Thank you! “Could of” is completely incorrect English. It is the result of a lazy tongue that Americans employ that make learning the language more difficult. As stated below, “could of” should be the contraction of could have (or) could’ve.

    • Faith Stewart -  December 24, 2015 - 8:58 pm

      could’ve, would’ve, should’ve?

    • Lig -  January 3, 2016 - 7:45 am

      I totally agree with you. Just like . . . he’s good ‘then’ her, instead of he’s good ‘than’ her, the ‘principle’ called the student, instead of the ‘principal’ called the student, and etc. . .

      • John -  March 22, 2016 - 11:35 am

        Don’t you mean he’s gooder than her? :)

    • tobeamiss -  March 20, 2016 - 6:50 am

      “Could of” is the eggcorn Or we’d shorten it to “could’f” :)

  5. nestory joseph -  October 30, 2015 - 8:48 pm

    am nt good in english i need to learn who wl help me

  6. Don -  October 28, 2015 - 6:24 am

    Like If you open a sofa store? And the name of it is … Sofa King

    • mercedes -  October 29, 2015 - 11:13 am

      i like it

    • James Brown -  February 1, 2016 - 4:46 am

      Sofa King? Sofa King WHAT???

      • Corrine Emge -  May 25, 2016 - 10:36 am

        Seriously James… You don’t get the joke behind “sofa king”?
        Does anyone know that the name Kris Kringle, was originally Kristkindl, German for Christ child. I always wondered as a child why that one name was so different from Santa Claus even in its many translations, such as Sinter Clause (not sure of the spelling) it’s Dutch I believe.
        It was simply a misheard word over many many years which came to represent Santa instead of the Christ child.

        • Kit -  October 31, 2016 - 4:30 pm

          “Sinterklaas” is the correct spelling in Dutch, and it’s a figure that’s more directly connected to the actual historical figure of Saint Nicolas than the North American Santa.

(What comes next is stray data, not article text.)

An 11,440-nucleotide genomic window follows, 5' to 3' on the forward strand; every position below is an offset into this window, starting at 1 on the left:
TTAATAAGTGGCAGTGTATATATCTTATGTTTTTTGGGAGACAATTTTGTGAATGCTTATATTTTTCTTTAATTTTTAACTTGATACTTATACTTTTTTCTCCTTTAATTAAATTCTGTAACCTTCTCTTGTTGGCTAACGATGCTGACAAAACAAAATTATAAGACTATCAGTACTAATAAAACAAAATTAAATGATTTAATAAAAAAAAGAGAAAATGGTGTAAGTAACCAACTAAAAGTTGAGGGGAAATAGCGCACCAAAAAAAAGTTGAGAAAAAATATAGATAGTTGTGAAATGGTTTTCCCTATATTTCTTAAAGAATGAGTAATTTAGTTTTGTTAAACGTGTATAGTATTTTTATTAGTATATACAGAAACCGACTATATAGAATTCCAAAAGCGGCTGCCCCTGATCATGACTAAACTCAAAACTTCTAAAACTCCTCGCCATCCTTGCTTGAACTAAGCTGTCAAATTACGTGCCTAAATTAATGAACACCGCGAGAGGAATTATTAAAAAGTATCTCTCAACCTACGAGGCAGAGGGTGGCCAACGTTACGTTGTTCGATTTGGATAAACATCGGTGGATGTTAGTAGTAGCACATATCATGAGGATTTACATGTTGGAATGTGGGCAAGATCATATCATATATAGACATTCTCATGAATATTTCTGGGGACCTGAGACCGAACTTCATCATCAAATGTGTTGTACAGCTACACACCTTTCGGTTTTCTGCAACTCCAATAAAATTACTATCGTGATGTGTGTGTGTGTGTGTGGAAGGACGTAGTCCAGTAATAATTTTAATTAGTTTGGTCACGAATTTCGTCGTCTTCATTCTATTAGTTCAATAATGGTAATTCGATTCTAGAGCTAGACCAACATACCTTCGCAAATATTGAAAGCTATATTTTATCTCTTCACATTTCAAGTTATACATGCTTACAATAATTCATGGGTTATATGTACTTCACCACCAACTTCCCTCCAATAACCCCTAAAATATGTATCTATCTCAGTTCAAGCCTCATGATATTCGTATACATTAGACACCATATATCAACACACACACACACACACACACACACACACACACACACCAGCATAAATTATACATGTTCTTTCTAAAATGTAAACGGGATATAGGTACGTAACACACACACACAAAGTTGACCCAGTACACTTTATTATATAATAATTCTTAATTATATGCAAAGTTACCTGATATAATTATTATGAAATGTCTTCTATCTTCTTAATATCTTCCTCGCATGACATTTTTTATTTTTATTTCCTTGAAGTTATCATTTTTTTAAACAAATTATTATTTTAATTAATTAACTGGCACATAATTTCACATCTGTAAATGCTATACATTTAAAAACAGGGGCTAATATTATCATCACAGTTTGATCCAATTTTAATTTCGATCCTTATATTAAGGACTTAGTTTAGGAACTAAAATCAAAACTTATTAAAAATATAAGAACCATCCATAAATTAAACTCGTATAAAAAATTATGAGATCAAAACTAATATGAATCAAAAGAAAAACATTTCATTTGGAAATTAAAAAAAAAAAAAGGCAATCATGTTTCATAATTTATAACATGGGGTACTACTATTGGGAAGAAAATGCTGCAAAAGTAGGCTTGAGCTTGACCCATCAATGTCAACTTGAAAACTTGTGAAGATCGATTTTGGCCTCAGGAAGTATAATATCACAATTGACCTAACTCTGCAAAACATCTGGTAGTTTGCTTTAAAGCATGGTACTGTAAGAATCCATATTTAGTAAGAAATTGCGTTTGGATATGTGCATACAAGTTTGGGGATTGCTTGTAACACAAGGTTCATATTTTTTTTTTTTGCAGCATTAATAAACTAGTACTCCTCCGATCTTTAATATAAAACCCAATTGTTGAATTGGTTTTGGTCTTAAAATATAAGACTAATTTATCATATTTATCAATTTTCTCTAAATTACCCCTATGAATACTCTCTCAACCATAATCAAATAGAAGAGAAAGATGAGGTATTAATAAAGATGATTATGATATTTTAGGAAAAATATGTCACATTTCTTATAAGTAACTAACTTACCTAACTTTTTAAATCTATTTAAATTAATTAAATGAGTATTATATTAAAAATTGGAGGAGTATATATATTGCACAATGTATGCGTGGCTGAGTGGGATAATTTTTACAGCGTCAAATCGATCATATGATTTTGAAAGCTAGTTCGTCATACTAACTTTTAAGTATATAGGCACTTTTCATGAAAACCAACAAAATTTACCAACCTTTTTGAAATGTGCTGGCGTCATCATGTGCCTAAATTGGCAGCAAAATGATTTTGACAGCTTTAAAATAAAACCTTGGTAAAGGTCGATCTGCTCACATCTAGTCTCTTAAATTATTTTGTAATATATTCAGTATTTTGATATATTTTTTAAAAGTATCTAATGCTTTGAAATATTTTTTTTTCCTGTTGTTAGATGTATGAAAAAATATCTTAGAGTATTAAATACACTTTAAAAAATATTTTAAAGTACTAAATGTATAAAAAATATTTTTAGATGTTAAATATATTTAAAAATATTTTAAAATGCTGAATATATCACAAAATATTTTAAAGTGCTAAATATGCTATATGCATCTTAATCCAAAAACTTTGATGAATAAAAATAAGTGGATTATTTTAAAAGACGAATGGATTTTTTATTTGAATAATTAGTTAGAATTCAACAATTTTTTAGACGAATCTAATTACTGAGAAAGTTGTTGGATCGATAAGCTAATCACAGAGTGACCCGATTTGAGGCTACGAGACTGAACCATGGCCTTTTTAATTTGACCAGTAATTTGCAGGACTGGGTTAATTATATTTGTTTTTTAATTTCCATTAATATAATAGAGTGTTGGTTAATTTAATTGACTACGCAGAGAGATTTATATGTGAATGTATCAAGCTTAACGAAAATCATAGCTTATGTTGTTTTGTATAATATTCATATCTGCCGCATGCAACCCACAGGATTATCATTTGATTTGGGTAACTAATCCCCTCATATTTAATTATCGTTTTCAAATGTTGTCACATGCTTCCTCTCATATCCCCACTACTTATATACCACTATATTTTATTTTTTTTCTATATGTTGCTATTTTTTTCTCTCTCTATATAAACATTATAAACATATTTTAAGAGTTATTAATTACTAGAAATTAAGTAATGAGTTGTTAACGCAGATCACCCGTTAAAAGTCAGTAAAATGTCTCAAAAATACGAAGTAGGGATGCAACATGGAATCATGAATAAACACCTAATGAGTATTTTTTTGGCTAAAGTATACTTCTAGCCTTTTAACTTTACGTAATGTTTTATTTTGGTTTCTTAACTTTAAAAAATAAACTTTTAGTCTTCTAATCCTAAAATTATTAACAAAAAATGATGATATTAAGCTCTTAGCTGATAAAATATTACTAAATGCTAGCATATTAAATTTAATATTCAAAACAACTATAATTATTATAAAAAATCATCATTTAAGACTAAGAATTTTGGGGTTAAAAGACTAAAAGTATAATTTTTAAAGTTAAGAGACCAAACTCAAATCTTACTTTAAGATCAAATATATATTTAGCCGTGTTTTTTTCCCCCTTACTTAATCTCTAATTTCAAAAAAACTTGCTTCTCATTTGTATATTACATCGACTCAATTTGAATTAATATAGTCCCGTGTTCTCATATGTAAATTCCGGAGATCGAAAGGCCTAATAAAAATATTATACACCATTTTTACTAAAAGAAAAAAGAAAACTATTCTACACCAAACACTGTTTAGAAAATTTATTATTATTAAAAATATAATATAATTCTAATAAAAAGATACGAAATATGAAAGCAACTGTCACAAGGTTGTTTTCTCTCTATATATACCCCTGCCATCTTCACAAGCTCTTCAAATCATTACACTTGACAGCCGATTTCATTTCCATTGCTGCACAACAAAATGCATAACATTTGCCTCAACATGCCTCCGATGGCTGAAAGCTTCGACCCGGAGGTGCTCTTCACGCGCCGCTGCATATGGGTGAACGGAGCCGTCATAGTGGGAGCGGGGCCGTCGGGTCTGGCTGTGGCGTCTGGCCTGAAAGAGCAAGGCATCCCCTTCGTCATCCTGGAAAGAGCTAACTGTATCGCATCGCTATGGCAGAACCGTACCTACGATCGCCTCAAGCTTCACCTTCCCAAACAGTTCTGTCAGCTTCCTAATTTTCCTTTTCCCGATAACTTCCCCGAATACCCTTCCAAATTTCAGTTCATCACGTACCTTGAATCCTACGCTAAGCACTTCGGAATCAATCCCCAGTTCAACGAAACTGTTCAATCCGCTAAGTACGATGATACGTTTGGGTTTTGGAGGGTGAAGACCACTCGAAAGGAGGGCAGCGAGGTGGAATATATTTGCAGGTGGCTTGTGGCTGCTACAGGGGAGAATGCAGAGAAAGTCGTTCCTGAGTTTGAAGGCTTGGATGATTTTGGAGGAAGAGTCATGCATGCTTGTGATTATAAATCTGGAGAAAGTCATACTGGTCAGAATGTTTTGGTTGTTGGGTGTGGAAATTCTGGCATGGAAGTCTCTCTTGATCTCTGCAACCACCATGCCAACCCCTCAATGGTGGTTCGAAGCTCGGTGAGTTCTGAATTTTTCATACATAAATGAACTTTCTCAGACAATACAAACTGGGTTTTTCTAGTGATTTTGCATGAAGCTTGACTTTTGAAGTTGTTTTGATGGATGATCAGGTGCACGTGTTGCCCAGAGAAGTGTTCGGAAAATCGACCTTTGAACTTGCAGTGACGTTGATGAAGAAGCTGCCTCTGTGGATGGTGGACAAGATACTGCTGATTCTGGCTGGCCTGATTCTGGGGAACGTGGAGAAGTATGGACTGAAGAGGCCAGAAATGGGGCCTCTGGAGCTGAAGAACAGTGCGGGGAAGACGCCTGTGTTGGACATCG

7. Jeanette Masek -  October 23, 2015 - 3:50 pm

    I have been trying to discern whether “in a sense” or “in essence” is the original phrase, and which the mishearing to malapropism. “In a sense” seems more likely to be the initial intention, but the meanings are close, and I cannot tell. The first phrase suggest that what follows is one part of a more complex concept or pattern, and the latter suggests that what follows is the most important part. Any insights?

    • Collin -  November 7, 2015 - 12:39 am

      I believe the two to be separate in origin as their meanings differ at least moderately.

    • Alec Brady -  November 9, 2015 - 4:30 am

      Both phrases are used, and mean different things. “In essence” means “essentially, deep down, fundamentally, basically, at the root of the matter” while “in a sense” means “sort of, in a way, in some sense, in a manner of speaking”.

      In speech the phrases are distinguished by their stress patterns – “in ESS’nce” versus “innuh SENSE”

      • Michael C -  December 4, 2015 - 6:16 am

        Yup…you hit it right on the button.

      • tobeamiss -  March 20, 2016 - 6:51 am


  8. DaveT -  October 21, 2015 - 12:39 pm

    In legal work, “a proximate cause” and “approximate cause” have totally different meanings. Try saying them both in a normal conversational tone and distinguish the difference!